Wednesday, February 03, 2010
The Pregnant Widow by Martin Amis
Jonathan Cape - $39.99
Reviewed by John McCrystal
The trouble with revolutions, according to Alexander Herzen, a Russian writing in the 19th century, is that they don't leave behind an heir; they leave behind a pregnant widow. "Between the death of the one [world order] and the birth of the other, much water will flow by, a long night of chaos and desolation will pass."
The revolution in Martin Amis' fabulous and flawed new novel The Pregnant Widow is the so-called sexual revolution, the rapid social change that began in the 1960s when girls were encouraged to act "like boys" - to be aggressively promiscuous and heedless of the consequences. You will already have guessed what Amis thinks about all that.
Keith Nearing is 20 and on holiday with his girlfriend and a bunch of other 20-something friends in a castle in Campania, Italy. The summer is hot and steamy and so is the vibe: Keith's relationship with Lily is in gentle decline, and he's become obsessed with the idea of sleeping with her friend, the exquisite, busty and apparently highly willing Scheherazade. He's not alone: she's also being vigorously pursued by Adriano, a local playboy who has everything going for him - wealth, a title, good looks, fiery Latin temperament - except for the fact he stands only very little over 1.2m in his spats.
Meanwhile, they are joined by a dour lass from Edinburgh who has been dispatched thither in disgrace, having been discovered by her boyfriend naked from the waist down in a bathroom with a polo player. Everyone finds this hard to believe: Gloria Beautyman is sour, has severely cropped hair and while the other women swim in various stages of deshabille, Gloria conceals whatever there might be of a figure under swimsuits of the most puritanical cut imaginable.
Then there's Rita, alias "the Dog", the leavening influence, whose absolute lack of inhibition in word and deed serves to set the whole brew positively fizzing.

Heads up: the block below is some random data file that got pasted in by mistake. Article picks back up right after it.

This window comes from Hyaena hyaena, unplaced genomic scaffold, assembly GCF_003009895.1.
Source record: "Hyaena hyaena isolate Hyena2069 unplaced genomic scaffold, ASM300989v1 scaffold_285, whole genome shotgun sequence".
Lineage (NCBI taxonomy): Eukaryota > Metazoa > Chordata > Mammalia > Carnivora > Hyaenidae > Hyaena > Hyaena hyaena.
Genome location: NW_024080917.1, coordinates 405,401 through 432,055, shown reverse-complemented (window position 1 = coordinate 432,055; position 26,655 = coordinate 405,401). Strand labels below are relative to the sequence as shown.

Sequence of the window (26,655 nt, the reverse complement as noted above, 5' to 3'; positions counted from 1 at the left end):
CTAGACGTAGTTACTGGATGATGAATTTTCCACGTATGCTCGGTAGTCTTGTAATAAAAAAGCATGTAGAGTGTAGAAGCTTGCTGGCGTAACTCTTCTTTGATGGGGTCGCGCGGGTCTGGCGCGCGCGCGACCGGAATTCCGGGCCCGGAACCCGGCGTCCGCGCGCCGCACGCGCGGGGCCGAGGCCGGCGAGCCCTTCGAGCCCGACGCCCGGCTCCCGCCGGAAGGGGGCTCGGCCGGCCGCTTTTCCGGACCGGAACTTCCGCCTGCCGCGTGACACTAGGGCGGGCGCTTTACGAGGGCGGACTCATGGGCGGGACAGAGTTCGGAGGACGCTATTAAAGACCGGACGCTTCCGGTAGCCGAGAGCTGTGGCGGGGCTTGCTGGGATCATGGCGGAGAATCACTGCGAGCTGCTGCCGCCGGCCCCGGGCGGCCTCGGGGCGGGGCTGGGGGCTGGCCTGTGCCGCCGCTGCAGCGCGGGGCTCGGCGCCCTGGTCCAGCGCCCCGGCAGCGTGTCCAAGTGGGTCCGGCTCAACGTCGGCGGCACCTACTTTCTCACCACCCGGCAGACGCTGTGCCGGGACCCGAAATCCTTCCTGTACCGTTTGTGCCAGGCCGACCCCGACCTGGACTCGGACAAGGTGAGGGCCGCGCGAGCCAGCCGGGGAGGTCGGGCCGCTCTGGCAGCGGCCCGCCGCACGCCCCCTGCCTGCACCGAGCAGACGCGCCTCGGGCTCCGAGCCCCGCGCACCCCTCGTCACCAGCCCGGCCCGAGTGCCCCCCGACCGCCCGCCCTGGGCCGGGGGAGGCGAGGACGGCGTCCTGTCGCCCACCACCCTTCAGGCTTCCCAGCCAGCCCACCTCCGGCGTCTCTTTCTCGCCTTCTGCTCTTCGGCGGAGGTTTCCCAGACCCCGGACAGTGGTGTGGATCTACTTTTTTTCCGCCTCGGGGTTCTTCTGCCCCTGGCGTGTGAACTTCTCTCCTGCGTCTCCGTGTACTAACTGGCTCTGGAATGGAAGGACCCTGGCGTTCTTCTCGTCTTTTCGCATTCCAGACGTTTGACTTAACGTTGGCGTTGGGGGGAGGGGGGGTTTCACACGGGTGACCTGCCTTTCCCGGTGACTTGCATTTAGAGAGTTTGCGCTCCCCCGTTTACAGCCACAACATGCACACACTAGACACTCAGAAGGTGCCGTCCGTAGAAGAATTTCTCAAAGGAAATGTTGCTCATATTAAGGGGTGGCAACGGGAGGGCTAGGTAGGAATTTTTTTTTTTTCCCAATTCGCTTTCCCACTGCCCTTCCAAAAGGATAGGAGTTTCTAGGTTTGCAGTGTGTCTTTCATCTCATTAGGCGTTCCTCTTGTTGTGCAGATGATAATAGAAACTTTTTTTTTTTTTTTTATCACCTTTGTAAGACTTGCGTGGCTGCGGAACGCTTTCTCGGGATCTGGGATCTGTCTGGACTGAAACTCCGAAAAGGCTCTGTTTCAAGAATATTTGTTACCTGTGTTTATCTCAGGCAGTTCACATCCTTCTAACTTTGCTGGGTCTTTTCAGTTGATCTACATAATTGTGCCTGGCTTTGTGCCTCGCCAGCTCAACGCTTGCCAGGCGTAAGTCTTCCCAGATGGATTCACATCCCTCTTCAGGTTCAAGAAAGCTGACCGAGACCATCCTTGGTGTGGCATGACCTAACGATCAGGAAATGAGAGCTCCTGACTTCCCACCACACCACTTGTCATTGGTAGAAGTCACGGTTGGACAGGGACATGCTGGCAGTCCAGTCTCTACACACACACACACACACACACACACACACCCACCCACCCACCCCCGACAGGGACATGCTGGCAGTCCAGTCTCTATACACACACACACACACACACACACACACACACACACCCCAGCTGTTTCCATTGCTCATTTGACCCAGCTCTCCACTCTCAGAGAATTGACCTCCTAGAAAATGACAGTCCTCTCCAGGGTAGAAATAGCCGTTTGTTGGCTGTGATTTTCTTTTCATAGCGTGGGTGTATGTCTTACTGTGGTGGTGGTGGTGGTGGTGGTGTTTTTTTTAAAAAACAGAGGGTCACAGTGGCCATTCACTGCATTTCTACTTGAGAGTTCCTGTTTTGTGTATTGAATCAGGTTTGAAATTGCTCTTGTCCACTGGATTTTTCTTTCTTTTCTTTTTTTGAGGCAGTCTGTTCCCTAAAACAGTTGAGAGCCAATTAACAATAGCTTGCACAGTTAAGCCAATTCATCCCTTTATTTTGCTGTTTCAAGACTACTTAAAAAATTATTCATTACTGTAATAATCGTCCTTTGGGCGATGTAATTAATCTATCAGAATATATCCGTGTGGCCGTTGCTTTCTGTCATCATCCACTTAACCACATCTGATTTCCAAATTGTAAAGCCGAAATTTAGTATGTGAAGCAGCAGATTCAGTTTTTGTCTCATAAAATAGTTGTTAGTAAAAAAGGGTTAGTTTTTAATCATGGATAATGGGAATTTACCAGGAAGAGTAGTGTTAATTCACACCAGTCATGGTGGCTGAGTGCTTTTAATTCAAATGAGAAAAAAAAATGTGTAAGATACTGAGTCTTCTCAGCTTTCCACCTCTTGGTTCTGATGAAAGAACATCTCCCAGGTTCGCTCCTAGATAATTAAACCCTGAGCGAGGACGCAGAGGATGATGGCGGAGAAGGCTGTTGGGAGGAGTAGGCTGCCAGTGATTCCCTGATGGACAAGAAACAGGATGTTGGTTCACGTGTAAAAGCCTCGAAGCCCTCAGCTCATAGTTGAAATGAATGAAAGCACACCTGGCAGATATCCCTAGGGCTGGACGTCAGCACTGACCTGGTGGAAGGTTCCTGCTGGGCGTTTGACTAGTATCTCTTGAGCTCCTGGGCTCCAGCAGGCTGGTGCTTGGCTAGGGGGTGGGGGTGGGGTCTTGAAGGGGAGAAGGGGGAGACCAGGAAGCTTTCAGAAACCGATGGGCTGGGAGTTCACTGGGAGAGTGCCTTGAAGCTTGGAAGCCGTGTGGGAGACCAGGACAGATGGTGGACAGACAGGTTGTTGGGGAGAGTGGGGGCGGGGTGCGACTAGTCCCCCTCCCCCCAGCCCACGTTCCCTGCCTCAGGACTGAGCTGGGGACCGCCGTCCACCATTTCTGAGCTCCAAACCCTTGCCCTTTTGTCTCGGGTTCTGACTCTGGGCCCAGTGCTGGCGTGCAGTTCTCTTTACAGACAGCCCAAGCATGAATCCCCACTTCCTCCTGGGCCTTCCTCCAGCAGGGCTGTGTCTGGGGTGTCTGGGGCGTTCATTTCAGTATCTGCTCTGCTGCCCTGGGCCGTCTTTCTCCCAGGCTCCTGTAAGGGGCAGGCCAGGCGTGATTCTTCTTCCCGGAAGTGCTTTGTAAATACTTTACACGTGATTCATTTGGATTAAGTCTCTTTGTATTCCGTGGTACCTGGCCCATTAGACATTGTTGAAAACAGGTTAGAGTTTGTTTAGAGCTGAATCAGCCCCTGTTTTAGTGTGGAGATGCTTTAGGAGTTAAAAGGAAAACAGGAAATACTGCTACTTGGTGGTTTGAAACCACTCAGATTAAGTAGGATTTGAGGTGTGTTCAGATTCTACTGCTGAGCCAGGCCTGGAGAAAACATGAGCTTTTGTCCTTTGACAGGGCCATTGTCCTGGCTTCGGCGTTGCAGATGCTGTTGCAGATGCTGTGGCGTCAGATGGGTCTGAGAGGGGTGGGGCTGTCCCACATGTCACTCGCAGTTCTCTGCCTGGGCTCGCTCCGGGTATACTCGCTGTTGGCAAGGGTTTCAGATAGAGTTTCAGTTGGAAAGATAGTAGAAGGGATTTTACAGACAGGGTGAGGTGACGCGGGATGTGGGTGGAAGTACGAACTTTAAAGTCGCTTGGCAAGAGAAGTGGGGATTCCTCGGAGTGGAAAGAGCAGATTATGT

Needless to say, this sultry summer in Italy is pivotal in the lives of all of the characters, not just Keith. The novel shifts backward and forward in time, giving glimpses in "intervals" of Keith's future, and then in the last section - the coda - the lives of everyone else. Their fortunes are mixed, with more damage done than good - after all, "the sexual revolution was a velvet revolution", Amis writes, "but not bloodless."
Keith has never quite recovered from the sexual encounter that eventually transpired, his attitude to women is almost irremediably impaired and he is doomed to spend his maturity in "Larkinland", the world of Philip Larkin and other sexual lepers and outcasts. He's one of the lucky ones.
Amis has described The Pregnant Widow as "a tragicomedy with a cautionary tale running alongside the main story". The cautionary tale is the dissolution and untimely death of Keith's step-sister Violet, modelled closely on the true story of Amis' own sister, whom he has described as a casualty of the unbearable pressures placed on women by the sexual revolution.
The novel will attract its fair share of criticism for what appears, on the face of it, to be a pretty patronising stance toward women as moral and sexual beings. But while Amis has been labelled a misogynist in the past, he hardly emerges here as a champion of the moral, sexual or any other kind of superiority of his own sex, either.
He mourns the carnage that followed the collapse of the old, strait-laced world order, when the notions of love and sex were prised apart and self-love, an important ingredient in any healthy relationship, was allowed to spill over its banks.
After the grisly Yellow Dog and the grim House of Meetings, this is a return to the author's very best form, if it isn't, indeed, his best work. Much of the material is confessedly autobiographical, which accounts for the reiteration of many of his familiar preoccupations. But it's as though there's been a process of whittling going on in his career, a sharpening, a paring away to arrive at a point. The Pregnant Widow - dazzling, hilarious and hideous all at the same time - is incontrovertible evidence to his detractors that there's lead in his pencil yet.
John McCrystal is a Wellington writer and reviewer and his review above first appeared in the NZ Herald last Saturday, 30 January, and is reproduced herewith their permission..